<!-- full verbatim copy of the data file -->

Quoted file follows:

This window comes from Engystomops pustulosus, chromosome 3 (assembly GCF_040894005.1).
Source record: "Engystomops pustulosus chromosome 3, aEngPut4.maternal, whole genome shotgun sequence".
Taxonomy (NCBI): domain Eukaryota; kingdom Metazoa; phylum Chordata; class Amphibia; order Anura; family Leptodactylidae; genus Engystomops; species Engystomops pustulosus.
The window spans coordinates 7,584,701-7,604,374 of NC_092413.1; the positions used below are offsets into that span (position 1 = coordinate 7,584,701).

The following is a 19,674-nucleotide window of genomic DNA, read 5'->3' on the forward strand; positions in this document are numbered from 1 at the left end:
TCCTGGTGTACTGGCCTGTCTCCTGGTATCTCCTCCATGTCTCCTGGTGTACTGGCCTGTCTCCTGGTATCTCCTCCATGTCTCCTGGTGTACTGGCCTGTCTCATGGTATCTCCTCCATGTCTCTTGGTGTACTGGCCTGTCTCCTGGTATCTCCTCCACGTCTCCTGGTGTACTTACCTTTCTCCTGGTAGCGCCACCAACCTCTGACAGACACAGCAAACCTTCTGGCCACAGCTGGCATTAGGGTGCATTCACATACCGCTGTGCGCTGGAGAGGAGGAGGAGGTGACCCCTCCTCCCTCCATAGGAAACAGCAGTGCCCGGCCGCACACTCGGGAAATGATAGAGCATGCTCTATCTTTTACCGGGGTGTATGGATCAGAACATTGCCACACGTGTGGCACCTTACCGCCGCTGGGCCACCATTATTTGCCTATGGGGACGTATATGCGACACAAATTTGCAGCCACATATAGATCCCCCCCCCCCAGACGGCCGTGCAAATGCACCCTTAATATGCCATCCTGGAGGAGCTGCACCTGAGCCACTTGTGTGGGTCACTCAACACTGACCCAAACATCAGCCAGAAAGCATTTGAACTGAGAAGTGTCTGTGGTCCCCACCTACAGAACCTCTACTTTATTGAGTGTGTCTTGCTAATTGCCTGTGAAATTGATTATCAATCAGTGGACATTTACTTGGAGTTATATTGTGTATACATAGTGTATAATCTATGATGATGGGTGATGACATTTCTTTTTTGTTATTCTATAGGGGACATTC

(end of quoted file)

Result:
This window comes from Engystomops pustulosus, chromosome 3 (assembly GCF_040894005.1).
Source record: "Engystomops pustulosus chromosome 3, aEngPut4.maternal, whole genome shotgun sequence".
Taxonomy (NCBI): domain Eukaryota; kingdom Metazoa; phylum Chordata; class Amphibia; order Anura; family Leptodactylidae; genus Engystomops; species Engystomops pustulosus.
The window spans coordinates 7,584,701-7,604,374 of NC_092413.1; the positions used below are offsets into that span (position 1 = coordinate 7,584,701).

The following is a 19,674-nucleotide window of genomic DNA, read 5'->3' on the forward strand; positions in this document are numbered from 1 at the left end:
TCCTGGTGTACTGGCCTGTCTCCTGGTATCTCCTCCATGTCTCCTGGTGTACTGGCCTGTCTCCTGGTATCTCCTCCATGTCTCCTGGTGTACTGGCCTGTCTCATGGTATCTCCTCCATGTCTCTTGGTGTACTGGCCTGTCTCCTGGTATCTCCTCCACGTCTCCTGGTGTACTTACCTTTCTCCTGGTAGCGCCACCAACCTCTGACAGACACAGCAAACCTTCTGGCCACAGCTGGCATTAGGGTGCATTCACATACCGCTGTGCGCTGGAGAGGAGGAGGAGGTGACCCCTCCTCCCTCCATAGGAAACAGCAGTGCCCGGCCGCACACTCGGGAAATGATAGAGCATGCTCTATCTTTTACCGGGGTGTATGGATCAGAACATTGCCACACGTGTGGCACCTTACCGCCGCTGGGCCACCATTATTTGCCTATGGGGACGTATATGCGACACAAATTTGCAGCCACATATAGATCCCCCCCCCCCAGACGGCCGTGCAAATGCACCCTTAATATGCCATCCTGGAGGAGCTGCACCTGAGCCACTTGTGTGGGTCACTCAACACTGACCCAAACATCAGCCAGAAAGCATTTGAACTGAGAAGTGTCTGTGGTCCCCACCTACAGAACCTCTACTTTATTGAGTGTGTCTTGCTAATTGCCTGTGAAATTGATTATCAATCAGTGGACATTTACTTGGAGTTATATTGTGTATACATAGTGTATAATCTATGATGATGGGTGATGACATTTCTTTTTTGTTATTCTATAGGGGACATTC